I’m well aware it’s been rather a long time since I last posted here. The main news is that, due to illness, things is postponed, folks! I’m now NOT launching Colston’s Last Journey in May this year (2022) as originally planned. I had been thinking, ‘ok – maybe autumn 2022 instead’, but then Bristol Ideas (one of the supporters of Colston’s Last Journey) said, ‘why don’t you include CLJ as part of the Bristol 2023 (650 years of ‘Bristol’, I understand) celebrations next year?’ So I discussed it with my partners (Steve Poole at UWE and Phill Phelps, my Satsymph colleague) and we all think it could be a good ideal to tap into that. So I’m now looking at spring 2023. Thanks Arts Council for being understanding!

We recorded my scripts on 18 March nonetheless with 3 voice actors and I have just finished the first rough audio edit. The concept has also excitingly developed further as per the above infographic: the problem – well, not ‘a problem’, ok, the issue was ‘what will the sound experience on the 7 ghost slave ships be???’ The thing being that there is A LOT of content and in the Satsymph experience of making soundscapes we have generally found that anything more than, say, 4 minutes per soundclip was too much. But here we are talking 20-30 minutes of sound! WTF!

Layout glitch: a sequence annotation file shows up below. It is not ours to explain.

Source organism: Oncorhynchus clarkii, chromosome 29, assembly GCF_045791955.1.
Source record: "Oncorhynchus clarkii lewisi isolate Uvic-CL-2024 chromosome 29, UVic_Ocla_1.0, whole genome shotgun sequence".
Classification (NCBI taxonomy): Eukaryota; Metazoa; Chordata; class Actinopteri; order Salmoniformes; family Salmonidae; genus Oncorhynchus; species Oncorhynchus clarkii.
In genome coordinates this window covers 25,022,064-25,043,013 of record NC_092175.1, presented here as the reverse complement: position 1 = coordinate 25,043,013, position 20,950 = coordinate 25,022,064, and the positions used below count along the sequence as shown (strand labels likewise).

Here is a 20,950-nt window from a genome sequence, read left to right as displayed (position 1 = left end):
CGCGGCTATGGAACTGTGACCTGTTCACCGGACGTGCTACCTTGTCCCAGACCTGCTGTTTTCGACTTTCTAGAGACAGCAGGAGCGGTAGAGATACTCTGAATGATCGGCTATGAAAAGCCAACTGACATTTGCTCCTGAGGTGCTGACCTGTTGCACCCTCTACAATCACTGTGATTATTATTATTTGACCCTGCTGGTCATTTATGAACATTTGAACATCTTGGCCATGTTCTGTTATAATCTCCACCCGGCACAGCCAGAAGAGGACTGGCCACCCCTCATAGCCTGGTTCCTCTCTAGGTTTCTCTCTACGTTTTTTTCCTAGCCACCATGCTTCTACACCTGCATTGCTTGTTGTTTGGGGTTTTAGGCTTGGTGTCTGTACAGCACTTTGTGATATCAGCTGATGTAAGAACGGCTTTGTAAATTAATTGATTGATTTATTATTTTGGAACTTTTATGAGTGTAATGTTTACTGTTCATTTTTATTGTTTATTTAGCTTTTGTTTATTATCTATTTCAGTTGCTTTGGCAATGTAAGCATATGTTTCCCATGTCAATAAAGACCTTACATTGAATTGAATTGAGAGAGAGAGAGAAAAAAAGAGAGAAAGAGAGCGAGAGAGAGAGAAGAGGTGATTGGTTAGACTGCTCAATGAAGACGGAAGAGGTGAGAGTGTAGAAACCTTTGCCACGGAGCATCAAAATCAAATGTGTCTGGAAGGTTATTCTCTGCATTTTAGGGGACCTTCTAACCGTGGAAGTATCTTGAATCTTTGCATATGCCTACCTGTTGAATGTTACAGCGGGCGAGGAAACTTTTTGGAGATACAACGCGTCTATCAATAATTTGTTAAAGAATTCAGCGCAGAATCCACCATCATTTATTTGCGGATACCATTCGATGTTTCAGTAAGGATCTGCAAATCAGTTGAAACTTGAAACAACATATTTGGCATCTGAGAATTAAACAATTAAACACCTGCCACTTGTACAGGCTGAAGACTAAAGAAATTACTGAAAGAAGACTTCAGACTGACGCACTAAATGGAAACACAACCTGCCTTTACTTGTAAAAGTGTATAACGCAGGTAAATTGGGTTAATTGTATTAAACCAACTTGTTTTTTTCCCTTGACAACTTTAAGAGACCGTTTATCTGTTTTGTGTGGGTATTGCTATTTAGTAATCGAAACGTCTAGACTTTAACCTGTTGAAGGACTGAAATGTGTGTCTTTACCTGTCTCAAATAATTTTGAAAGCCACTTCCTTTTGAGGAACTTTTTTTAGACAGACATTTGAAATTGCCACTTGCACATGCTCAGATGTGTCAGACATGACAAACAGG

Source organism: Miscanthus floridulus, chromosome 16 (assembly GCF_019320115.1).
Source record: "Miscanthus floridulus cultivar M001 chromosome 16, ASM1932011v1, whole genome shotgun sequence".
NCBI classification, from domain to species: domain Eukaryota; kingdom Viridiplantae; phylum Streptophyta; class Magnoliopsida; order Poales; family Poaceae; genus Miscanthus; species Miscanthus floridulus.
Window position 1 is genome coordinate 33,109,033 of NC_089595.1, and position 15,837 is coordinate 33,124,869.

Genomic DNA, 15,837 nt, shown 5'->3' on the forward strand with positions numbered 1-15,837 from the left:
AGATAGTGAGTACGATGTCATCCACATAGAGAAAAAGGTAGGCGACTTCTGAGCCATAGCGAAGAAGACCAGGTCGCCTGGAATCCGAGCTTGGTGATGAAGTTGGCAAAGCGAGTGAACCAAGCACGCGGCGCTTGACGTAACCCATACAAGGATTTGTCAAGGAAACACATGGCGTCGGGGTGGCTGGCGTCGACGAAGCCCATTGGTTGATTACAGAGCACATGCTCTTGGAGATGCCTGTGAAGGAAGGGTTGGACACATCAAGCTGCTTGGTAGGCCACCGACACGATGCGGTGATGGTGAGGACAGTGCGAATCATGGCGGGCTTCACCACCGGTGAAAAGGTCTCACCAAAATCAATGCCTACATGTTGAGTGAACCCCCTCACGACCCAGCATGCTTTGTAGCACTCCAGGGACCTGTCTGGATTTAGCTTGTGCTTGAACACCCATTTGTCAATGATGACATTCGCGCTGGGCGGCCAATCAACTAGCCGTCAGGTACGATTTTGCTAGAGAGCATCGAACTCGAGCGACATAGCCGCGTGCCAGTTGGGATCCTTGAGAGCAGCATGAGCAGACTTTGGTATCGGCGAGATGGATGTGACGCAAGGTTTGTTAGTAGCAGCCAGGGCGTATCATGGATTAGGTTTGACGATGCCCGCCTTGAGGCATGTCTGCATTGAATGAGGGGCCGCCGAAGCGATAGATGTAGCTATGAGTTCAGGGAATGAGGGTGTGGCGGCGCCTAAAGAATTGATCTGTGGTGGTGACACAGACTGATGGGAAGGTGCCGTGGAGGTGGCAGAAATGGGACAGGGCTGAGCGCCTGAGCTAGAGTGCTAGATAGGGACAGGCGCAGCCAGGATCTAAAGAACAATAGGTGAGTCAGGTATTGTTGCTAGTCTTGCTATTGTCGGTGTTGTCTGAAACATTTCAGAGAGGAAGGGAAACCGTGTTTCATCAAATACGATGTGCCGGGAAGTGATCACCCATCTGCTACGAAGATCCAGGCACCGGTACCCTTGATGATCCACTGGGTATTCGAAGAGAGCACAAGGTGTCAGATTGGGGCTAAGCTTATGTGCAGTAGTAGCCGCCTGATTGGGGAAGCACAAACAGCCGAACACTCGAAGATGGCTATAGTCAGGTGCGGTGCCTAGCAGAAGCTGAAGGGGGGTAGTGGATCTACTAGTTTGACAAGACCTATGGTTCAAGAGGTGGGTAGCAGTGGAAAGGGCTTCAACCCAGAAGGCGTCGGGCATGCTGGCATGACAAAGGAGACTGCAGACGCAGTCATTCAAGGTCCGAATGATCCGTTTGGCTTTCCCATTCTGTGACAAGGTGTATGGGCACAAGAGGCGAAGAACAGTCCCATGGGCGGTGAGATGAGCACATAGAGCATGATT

Solution came to me in a blinding flash of purple light (from whatever realm that cometh from, namaste!): the content, be it 10, 20, 30 minutes, whatever, is on perpetual loop. The onlistener, when they ‘board’ that ship (ie find it afloat somewhere along along Broad Quay on the sea of sound) simply tap into wherever that loop is at that moment. ULRIKA, er, EUREKA! Solves all the technical wotsits, guarantees ‘the individual experience’ (since everyone will tap into that particular loop at a different time), simple, elegant. Gebonkt.